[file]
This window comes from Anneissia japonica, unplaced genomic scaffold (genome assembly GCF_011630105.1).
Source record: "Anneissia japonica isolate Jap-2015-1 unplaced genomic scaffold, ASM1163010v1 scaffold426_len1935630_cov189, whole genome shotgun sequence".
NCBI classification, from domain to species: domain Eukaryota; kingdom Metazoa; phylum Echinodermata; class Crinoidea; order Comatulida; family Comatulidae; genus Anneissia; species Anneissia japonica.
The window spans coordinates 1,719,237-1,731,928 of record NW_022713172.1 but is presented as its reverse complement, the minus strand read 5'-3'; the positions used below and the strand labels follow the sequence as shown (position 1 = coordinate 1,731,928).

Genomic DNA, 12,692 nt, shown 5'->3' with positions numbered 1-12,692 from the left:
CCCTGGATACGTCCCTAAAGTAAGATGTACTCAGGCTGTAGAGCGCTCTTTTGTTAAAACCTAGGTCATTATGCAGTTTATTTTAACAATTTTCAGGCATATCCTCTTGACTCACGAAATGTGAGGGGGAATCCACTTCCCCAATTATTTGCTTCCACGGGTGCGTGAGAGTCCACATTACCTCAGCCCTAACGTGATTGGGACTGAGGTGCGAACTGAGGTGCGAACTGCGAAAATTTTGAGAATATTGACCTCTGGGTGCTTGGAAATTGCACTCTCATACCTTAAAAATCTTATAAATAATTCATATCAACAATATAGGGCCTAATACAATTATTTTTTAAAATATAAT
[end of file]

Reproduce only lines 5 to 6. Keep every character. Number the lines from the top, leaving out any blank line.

Genomic DNA, 12,692 nt, shown 5'->3' with positions numbered 1-12,692 from the left:
CCCTGGATACGTCCCTAAAGTAAGATGTACTCAGGCTGTAGAGCGCTCTTTTGTTAAAACCTAGGTCATTATGCAGTTTATTTTAACAATTTTCAGGCATATCCTCTTGACTCACGAAATGTGAGGGGGAATCCACTTCCCCAATTATTTGCTTCCACGGGTGCGTGAGAGTCCACATTACCTCAGCCCTAACGTGATTGGGACTGAGGTGCGAACTGAGGTGCGAACTGCGAAAATTTTGAGAATATTGACCTCTGGGTGCTTGGAAATTGCACTCTCATACCTTAAAAATCTTATAAATAATTCATATCAACAATATAGGGCCTAATACAATTATTTTTTAAAATATAAT